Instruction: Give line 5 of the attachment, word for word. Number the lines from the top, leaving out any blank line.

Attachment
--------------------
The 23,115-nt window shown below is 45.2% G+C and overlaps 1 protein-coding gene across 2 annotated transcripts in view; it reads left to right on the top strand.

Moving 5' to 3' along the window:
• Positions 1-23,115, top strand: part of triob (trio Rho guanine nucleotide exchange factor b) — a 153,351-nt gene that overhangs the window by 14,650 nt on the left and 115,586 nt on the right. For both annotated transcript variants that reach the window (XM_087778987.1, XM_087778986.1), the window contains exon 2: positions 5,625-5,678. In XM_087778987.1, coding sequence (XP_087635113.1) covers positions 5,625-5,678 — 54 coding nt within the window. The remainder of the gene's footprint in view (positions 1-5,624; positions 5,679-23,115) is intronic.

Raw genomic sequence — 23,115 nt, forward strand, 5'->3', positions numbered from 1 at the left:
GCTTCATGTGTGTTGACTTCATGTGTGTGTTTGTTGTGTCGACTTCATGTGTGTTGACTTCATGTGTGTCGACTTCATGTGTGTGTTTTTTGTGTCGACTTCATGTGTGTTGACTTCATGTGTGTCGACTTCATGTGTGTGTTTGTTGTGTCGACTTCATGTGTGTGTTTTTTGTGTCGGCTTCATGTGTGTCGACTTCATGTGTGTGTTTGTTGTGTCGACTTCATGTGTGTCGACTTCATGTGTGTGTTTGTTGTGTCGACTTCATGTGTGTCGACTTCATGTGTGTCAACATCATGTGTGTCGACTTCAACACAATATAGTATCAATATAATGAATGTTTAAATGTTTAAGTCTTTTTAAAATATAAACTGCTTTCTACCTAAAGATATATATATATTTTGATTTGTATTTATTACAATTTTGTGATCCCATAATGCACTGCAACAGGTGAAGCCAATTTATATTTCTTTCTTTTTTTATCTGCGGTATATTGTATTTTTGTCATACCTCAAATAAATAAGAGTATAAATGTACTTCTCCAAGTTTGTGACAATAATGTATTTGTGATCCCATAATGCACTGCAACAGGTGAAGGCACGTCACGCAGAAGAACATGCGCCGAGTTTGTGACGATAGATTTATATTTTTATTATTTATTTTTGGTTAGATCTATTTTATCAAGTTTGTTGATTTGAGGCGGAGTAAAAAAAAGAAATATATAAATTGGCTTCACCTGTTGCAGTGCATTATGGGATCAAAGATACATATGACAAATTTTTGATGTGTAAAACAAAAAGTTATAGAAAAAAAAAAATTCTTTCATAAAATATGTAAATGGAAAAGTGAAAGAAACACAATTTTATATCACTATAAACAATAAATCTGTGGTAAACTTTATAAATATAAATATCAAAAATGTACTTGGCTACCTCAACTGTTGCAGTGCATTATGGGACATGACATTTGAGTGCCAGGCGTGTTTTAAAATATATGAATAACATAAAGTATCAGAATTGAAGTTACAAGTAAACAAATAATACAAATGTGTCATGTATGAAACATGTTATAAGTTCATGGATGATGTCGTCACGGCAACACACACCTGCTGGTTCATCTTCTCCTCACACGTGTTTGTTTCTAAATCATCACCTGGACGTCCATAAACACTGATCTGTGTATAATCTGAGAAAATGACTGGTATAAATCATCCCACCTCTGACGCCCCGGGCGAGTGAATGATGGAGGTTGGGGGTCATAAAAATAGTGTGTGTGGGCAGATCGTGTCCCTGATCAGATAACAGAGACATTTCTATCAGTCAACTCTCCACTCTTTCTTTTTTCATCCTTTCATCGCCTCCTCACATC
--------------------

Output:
GCTTCATGTGTGTTGACTTCATGTGTGTGTTTGTTGTGTCGACTTCATGTGTGTTGACTTCATGTGTGTCGACTTCATGTGTGTGTTTTTTGTGTCGACTTCATGTGTGTTGACTTCATGTGTGTCGACTTCATGTGTGTGTTTGTTGTGTCGACTTCATGTGTGTGTTTTTTGTGTCGGCTTCATGTGTGTCGACTTCATGTGTGTGTTTGTTGTGTCGACTTCATGTGTGTCGACTTCATGTGTGTGTTTGTTGTGTCGACTTCATGTGTGTCGACTTCATGTGTGTCAACATCATGTGTGTCGACTTCAACACAATATAGTATCAATATAATGAATGTTTAAATGTTTAAGTCTTTTTAAAATATAAACTGCTTTCTACCTAAAGATATATATATATTTTGATTTGTATTTATTACAATTTTGTGATCCCATAATGCACTGCAACAGGTGAAGCCAATTTATATTTCTTTCTTTTTTTATCTGCGGTATATTGTATTTTTGTCATACCTCAAATAAATAAGAGTATAAATGTACTTCTCCAAGTTTGTGACAATAATGTATTTGTGATCCCATAATGCACTGCAACAGGTGAAGGCACGTCACGCAGAAGAACATGCGCCGAGTTTGTGACGATAGATTTATATTTTTATTATTTATTTTTGGTTAGATCTATTTTATCAAGTTTGTTGATTTGAGGCGGAGTAAAAAAAAGAAATATATAAATTGGCTTCACCTGTTGCAGTGCATTATGGGATCAAAGATACATATGACAAATTTTTGATGTGTAAAACAAAAAGTTATAGAAAAAAAAAAATTCTTTCATAAAATATGTAAATGGAAAAGTGAAAGAAACACAATTTTATATCACTATAAACAATAAATCTGTGGTAAACTTTATAAATATAAATATCAAAAATGTACTTGGCTACCTCAACTGTTGCAGTGCATTATGGGACATGACATTTGAGTGCCAGGCGTGTTTTAAAATATATGAATAACATAAAGTATCAGAATTGAAGTTACAAGTAAACAAATAATACAAATGTGTCATGTATGAAACATGTTATAAGTTCATGGATGATGTCGTCACGGCAACACACACCTGCTGGTTCATCTTCTCCTCACACGTGTTTGTTTCTAAATCATCACCTGGACGTCCATAAACACTGATCTGTGTATAATCTGAGAAAATGACTGGTATAAATCATCCCACCTCTGACGCCCCGGGCGAGTGAATGATGGAGGTTGGGGGTCATAAAAATAGTGTGTGTGGGCAGATCGTGTCCCTGATCAGATAACAGAGACATTTCTATCAGTCAACTCTCCACTCTTTCTTTTTTCATCCTTTCATCGCCTCCTCACATC